Aurora Wellness shall comply with the principles of data protection (the Principles) enumerated in the EU General Data Protection Regulation. We will make every effort possible in everything we do to comply with these principles. The Principles are:
Data collection must be fair, for a legal purpose and we must be open and transparent as to how the data will be used.
Data can only be collected for a specific purpose.
Any data collected must be necessary and not excessive for its purpose.
The data we hold must be accurate and kept up to date.
We cannot store data longer than necessary.
The data we hold must be kept safe and secure.
We must ensure accountability and transparency in all our use of personal data. We must show how we comply with each Principle. To comply with data protection laws and the accountability and transparency Principle of GDPR, we must demonstrate compliance to ensure we meet the following data protection obligations:
We must process personal data fairly and lawfully in accordance with individuals’ rights under the first Principle. This generally means that we should not process personal data unless the individual whose details we are processing has consented to this happening.
If we cannot apply a lawful basis (explained below), our processing does not conform to the first prin
ciple and will be unlawful. Data subjects have the right to have any data unlawfully processed erased
Aurora Wellness is classified as a data controller (and/or) data processor. We must maintain our appropriate registration with the Information Commissioners Office in order to continue lawfully controlling (and/or) processing data.
As a data processor, we must comply with our contractual obligations and act only on the documented instructions of the data controller. If we at any point determine the purpose and means of processing out with the instructions of the controller, we shall be considered a data controller and therefore breach our contract with the controller and have the same liability as the controller. As a data processor, we must:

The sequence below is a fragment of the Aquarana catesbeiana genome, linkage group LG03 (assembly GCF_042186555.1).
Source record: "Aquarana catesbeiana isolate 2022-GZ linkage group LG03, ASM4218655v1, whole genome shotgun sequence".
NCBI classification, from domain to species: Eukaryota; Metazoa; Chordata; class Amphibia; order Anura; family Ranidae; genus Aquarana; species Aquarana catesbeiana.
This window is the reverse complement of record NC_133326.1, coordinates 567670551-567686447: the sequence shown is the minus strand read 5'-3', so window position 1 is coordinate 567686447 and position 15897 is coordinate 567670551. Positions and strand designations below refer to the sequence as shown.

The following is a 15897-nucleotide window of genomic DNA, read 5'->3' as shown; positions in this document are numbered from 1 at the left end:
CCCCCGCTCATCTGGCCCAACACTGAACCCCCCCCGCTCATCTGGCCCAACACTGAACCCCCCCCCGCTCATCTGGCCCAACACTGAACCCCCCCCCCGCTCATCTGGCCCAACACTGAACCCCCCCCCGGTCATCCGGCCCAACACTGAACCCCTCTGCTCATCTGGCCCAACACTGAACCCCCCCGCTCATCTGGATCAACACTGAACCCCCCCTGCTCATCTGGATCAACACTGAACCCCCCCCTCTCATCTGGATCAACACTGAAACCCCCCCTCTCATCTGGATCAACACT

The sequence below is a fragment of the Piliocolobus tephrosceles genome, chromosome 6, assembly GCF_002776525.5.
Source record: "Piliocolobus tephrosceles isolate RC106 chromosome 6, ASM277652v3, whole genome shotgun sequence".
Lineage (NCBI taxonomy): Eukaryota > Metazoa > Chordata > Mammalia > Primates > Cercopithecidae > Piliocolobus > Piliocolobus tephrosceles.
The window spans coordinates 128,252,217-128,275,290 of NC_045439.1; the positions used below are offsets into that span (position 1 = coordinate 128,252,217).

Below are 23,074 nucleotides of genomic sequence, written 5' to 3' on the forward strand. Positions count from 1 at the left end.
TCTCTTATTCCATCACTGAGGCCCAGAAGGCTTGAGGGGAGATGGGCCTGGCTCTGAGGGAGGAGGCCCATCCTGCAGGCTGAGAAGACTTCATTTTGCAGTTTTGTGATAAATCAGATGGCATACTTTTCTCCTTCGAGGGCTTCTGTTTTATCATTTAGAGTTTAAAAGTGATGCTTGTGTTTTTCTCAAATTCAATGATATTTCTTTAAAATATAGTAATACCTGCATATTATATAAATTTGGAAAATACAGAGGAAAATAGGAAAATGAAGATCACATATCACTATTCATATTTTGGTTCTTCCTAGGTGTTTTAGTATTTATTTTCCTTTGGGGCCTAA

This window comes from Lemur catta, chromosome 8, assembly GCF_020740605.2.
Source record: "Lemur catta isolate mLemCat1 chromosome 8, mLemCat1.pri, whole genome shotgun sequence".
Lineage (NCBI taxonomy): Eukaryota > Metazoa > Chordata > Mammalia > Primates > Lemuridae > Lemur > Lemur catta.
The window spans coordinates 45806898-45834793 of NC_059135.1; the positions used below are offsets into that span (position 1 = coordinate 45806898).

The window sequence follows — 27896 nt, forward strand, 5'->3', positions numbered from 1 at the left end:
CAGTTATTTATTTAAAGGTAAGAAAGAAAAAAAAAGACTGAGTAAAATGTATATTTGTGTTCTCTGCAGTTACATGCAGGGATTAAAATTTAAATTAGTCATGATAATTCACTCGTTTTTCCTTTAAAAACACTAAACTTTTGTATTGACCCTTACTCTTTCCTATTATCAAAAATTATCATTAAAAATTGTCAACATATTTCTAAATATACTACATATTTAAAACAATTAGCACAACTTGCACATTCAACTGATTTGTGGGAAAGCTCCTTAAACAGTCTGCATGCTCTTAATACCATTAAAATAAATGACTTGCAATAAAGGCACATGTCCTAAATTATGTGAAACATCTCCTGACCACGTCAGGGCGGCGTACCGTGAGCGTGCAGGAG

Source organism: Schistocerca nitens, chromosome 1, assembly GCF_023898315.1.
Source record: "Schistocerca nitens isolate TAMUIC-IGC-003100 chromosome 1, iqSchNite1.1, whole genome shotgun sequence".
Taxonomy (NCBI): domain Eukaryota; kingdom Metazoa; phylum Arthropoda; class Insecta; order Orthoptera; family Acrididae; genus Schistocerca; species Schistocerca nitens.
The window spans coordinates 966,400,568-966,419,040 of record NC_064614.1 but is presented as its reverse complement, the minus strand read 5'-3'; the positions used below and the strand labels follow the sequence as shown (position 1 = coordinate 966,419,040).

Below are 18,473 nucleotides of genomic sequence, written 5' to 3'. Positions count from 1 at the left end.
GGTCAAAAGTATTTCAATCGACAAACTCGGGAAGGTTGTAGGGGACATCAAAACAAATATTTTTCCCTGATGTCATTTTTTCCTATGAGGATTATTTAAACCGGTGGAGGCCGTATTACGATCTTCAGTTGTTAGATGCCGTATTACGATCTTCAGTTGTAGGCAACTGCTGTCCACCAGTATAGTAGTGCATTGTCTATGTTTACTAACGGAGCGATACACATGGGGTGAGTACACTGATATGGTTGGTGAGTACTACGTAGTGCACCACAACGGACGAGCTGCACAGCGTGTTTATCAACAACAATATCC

If you are in any doubt about how we handle data, contact the DPO for clarification.
We must establish a lawful basis for processing data. At least one of the following conditions must apply whenever we process personal data:
We hold recent, clear, explicit, and defined consent for the individual’s data to be processed for a specific purpose.
The processing is necessary to fulfil or prepare a contract for the individual.
We have a legal obligation to process the data (excluding a contract).
Processing the data is necessary to protect a person’s life or in a medical situation.
Processing necessary to carry out a public function, a task of public interest or the function has a clear basis in law.
The processing is necessary for our legitimate interests. This condition does not apply if there is a good reason to protect the individual’s personal data which overrides the legitimate interest.
Previously known as sensitive personal data, this means data about an individual which is more sensitive, so requires more protection. This type of data could create more significant risks to a person’s fundamental rights and freedoms, for example by putting them at risk of unlawful discrimination. The special categories include information about an individual’s: